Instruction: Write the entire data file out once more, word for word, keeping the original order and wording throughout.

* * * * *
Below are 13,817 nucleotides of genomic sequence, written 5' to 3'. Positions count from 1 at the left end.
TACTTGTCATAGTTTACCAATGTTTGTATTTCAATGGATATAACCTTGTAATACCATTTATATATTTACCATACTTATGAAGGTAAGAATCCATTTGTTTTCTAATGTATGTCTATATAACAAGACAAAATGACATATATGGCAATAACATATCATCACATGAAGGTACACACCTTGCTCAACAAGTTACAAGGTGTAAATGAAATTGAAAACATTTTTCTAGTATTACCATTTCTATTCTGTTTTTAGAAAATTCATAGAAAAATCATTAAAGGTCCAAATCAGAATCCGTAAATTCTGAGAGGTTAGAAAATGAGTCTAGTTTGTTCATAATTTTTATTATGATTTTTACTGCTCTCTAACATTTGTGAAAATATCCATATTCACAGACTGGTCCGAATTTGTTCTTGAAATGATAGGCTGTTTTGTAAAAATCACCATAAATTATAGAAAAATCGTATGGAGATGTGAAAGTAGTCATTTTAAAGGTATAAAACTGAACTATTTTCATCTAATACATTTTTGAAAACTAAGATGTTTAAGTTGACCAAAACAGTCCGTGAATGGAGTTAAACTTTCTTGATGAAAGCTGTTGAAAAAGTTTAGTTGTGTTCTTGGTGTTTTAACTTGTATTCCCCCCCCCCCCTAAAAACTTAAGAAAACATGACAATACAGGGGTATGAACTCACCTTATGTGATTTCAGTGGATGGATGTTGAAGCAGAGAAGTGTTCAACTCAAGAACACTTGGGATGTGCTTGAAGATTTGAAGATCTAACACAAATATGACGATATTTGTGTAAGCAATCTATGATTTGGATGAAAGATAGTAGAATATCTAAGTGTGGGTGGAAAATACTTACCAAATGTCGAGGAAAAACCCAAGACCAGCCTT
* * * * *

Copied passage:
Below are 13,817 nucleotides of genomic sequence, written 5' to 3'. Positions count from 1 at the left end.
TACTTGTCATAGTTTACCAATGTTTGTATTTCAATGGATATAACCTTGTAATACCATTTATATATTTACCATACTTATGAAGGTAAGAATCCATTTGTTTTCTAATGTATGTCTATATAACAAGACAAAATGACATATATGGCAATAACATATCATCACATGAAGGTACACACCTTGCTCAACAAGTTACAAGGTGTAAATGAAATTGAAAACATTTTTCTAGTATTACCATTTCTATTCTGTTTTTAGAAAATTCATAGAAAAATCATTAAAGGTCCAAATCAGAATCCGTAAATTCTGAGAGGTTAGAAAATGAGTCTAGTTTGTTCATAATTTTTATTATGATTTTTACTGCTCTCTAACATTTGTGAAAATATCCATATTCACAGACTGGTCCGAATTTGTTCTTGAAATGATAGGCTGTTTTGTAAAAATCACCATAAATTATAGAAAAATCGTATGGAGATGTGAAAGTAGTCATTTTAAAGGTATAAAACTGAACTATTTTCATCTAATACATTTTTGAAAACTAAGATGTTTAAGTTGACCAAAACAGTCCGTGAATGGAGTTAAACTTTCTTGATGAAAGCTGTTGAAAAAGTTTAGTTGTGTTCTTGGTGTTTTAACTTGTATTCCCCCCCCCCCCTAAAAACTTAAGAAAACATGACAATACAGGGGTATGAACTCACCTTATGTGATTTCAGTGGATGGATGTTGAAGCAGAGAAGTGTTCAACTCAAGAACACTTGGGATGTGCTTGAAGATTTGAAGATCTAACACAAATATGACGATATTTGTGTAAGCAATCTATGATTTGGATGAAAGATAGTAGAATATCTAAGTGTGGGTGGAAAATACTTACCAAATGTCGAGGAAAAACCCAAGACCAGCCTT